” it’s one reason why i return to “the jerboa”—and marianne moore—so frequently: to see how my own definition of art continues to change, and to test it against moore’s own bracing examinations.. i love carson, i think she's a genius, and i think this is a pretty weak book."a really great collection of poetry and essay, crowned with 'the glass essay': a meditation on lost love, mortality, and emily bronte's., irony and god is a series of poems (i'm tempted to call them "narrative poems" because of the potent sensations of scene, character, and movement) and one essay (the inclusion of which almost knocked it down a star for me, until i began thinking on the overall themes) about the soul under pressure. carson blends themes and characters and areas of interest i find fascinating, but if the classics and the brontes aren't really your thing, know you might need to have a bit more patience here with the poetry. i'm not qualified to answer the question, but anne carson may be the great poet of my personal, reading lifetime so far, at least. her books include antigonick, nox, decreation, the beauty of the husband: a fictional essay in 29 tangos, winner of the t.
she has published eighteen books as of 2013, all of which blend the forms of poetry, essay, prose, criticism, translation, dramatic dialogue, fiction, and non-fiction. i get this guy's point, anne carson's poetry is western culture taken apart and put back together again, but it's annoyingly facile. as a remarkable classicist, anne carson weaves contemporary and ancient poetic strands with stunning style in glass, irony and god. as an alarm: 675 words on anne carson’s the glass essay. read wuthering heights in order to re-read the glass essay. the essay at the end, "the gender of sound" provides clues for you to unravel when reading plainwater, which would be a smart next step. this collection includes: "the glass essay," a powerful poem about the end of a love affair, told in the context of carson's reading of the brontë sisters; "book of isaiah," a poem evoking the deeply primitive feel of ancient judaism; and "the fall of rome," about her trip to "find" rome and her struggle to overcome feelings of a terrible alienation there.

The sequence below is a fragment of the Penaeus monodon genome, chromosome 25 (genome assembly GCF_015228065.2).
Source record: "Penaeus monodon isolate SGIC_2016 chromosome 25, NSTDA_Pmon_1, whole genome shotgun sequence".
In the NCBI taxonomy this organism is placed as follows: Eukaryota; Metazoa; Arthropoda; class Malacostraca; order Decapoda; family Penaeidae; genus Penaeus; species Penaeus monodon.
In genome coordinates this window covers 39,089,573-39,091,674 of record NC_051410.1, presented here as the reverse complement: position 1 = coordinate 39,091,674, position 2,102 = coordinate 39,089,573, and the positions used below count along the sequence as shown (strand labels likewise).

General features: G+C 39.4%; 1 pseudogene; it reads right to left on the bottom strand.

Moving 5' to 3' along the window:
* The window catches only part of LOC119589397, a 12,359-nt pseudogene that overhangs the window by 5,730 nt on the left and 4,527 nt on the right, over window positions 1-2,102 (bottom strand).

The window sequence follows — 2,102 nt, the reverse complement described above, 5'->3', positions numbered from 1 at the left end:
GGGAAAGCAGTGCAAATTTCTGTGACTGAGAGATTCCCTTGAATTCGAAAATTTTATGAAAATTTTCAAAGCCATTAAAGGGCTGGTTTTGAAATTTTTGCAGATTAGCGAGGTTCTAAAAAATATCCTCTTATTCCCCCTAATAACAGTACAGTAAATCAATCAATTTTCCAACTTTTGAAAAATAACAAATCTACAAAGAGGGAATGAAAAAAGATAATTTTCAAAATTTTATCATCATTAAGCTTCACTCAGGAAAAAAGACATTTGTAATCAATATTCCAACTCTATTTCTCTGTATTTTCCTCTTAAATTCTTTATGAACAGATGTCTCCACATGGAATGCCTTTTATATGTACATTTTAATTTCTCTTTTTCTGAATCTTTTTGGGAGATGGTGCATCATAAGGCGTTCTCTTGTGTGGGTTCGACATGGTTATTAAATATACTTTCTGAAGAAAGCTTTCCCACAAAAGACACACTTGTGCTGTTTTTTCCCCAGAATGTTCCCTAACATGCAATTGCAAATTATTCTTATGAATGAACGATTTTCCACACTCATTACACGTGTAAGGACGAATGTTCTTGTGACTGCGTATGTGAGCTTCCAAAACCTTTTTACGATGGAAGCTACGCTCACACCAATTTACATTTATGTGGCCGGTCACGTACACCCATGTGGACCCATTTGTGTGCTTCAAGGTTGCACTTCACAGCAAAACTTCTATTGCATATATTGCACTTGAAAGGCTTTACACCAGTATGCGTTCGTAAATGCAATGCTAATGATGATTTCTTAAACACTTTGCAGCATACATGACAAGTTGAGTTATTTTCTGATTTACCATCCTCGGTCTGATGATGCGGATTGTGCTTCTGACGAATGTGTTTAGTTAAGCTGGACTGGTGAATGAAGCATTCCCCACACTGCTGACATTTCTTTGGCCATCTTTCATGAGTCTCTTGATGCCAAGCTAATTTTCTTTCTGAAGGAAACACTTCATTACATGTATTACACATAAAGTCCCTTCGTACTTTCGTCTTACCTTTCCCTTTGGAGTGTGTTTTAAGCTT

Glass, Irony and God (New Directions Paperbook): Anne Carson ,” for a poem sparked by a break-up, with the heart-slinging, fate-slapping wuthering heights as ur-text, the tone of the glass essay is thrillingly, devastatingly, deadpan. a plain vernacular dante would approve of, charles martin writes of the towers “burning”:Together, like a secret brought to light,Like something we’d imagined but not known,The intersection of such speed, such height—.) that says, following an arrow drawn from anne carson's name, "she is a very bookish poet. so we bounce between anne's reflections on her dead relationship; her current stunted relationship with her mom, the landscape of the moors, and her senile father; and her (and others) relations to and reflections on the unknowable emily. of note is her ability to move--fluidly or jarringly--between lyric and narrative moments in this essay. carson's poem "book of isaiah" is great in its fear and dependency and resonates as a gender-bending hellish relationship based in power (god's and isaiah's), responsibility (isaiah's), and the fear of abandonment (god's). most favorite thing about this book is the glass essay which discusses emily dickinson, a daughter and mother, etc.